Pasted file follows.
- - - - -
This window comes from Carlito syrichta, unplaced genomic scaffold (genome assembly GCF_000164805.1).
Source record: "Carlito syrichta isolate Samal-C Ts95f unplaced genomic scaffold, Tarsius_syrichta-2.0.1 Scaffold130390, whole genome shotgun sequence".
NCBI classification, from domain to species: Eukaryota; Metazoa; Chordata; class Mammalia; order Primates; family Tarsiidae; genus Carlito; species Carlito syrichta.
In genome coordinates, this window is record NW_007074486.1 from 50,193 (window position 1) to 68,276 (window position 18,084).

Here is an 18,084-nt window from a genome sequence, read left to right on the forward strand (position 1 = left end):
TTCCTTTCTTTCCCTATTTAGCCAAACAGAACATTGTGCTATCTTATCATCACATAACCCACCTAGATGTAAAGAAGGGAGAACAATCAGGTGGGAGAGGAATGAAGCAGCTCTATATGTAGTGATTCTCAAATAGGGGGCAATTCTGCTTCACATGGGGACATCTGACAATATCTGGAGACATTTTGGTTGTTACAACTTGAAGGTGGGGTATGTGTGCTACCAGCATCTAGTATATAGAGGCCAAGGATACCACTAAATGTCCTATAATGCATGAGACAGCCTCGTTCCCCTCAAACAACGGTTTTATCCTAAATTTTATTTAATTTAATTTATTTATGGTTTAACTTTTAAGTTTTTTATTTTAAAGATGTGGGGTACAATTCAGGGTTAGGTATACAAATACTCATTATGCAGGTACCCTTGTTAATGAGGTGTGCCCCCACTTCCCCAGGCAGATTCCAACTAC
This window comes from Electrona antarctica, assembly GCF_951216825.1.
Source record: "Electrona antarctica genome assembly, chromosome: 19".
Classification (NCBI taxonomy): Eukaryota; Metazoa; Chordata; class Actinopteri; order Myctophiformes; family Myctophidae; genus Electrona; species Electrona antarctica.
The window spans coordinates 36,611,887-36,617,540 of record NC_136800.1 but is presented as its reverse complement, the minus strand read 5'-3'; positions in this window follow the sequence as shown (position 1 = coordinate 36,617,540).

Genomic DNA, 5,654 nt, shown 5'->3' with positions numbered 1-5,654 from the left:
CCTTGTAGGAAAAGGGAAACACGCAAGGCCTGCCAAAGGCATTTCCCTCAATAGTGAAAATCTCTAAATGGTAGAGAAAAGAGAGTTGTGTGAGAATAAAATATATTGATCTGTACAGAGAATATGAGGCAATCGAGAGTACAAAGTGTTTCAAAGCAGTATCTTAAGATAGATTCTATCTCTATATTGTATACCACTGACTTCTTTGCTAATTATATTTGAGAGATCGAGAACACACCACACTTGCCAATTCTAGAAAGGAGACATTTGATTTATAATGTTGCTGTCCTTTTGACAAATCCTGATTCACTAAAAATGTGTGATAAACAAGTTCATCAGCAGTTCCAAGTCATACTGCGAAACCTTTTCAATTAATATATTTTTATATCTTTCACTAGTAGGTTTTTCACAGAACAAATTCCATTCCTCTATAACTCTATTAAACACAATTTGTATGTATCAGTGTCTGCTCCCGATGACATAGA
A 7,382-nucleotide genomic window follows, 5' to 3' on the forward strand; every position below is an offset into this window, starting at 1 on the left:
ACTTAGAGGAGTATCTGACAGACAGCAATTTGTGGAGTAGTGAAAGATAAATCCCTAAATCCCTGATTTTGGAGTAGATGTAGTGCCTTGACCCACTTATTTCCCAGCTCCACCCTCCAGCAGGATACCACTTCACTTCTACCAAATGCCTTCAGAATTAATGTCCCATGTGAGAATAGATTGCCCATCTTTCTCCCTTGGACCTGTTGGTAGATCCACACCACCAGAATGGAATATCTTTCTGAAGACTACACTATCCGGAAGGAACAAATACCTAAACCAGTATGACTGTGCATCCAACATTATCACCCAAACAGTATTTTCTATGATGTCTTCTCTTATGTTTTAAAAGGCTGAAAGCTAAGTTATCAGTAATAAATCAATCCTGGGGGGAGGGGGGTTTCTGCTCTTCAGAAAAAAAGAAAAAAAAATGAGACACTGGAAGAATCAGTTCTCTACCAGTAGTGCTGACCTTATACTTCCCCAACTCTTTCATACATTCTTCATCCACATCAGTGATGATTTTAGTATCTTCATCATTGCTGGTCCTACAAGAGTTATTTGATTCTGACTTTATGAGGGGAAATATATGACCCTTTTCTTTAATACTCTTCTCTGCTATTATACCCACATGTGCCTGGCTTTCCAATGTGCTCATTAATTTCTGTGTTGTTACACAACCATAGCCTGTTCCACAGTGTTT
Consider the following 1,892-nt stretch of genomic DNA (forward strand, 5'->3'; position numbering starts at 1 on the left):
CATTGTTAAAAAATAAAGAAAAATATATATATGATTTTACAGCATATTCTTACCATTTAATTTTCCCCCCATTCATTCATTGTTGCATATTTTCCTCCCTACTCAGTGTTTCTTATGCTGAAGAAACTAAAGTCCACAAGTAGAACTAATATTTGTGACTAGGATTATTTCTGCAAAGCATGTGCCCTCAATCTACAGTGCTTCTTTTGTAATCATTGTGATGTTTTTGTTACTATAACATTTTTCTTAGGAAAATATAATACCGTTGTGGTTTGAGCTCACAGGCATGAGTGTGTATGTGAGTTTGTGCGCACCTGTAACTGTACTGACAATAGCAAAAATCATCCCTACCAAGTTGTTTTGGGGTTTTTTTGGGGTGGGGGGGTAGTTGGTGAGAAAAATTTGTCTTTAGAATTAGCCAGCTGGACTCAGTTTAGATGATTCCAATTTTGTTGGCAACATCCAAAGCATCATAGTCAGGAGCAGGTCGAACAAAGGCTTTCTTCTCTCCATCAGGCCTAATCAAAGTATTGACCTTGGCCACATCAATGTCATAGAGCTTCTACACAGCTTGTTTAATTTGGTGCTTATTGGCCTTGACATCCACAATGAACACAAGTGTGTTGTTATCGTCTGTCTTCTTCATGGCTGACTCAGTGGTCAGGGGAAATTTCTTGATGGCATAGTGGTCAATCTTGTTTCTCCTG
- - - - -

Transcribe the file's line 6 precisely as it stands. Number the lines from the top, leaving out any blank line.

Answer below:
TTCCTTTCTTTCCCTATTTAGCCAAACAGAACATTGTGCTATCTTATCATCACATAACCCACCTAGATGTAAAGAAGGGAGAACAATCAGGTGGGAGAGGAATGAAGCAGCTCTATATGTAGTGATTCTCAAATAGGGGGCAATTCTGCTTCACATGGGGACATCTGACAATATCTGGAGACATTTTGGTTGTTACAACTTGAAGGTGGGGTATGTGTGCTACCAGCATCTAGTATATAGAGGCCAAGGATACCACTAAATGTCCTATAATGCATGAGACAGCCTCGTTCCCCTCAAACAACGGTTTTATCCTAAATTTTATTTAATTTAATTTATTTATGGTTTAACTTTTAAGTTTTTTATTTTAAAGATGTGGGGTACAATTCAGGGTTAGGTATACAAATACTCATTATGCAGGTACCCTTGTTAATGAGGTGTGCCCCCACTTCCCCAGGCAGATTCCAACTAC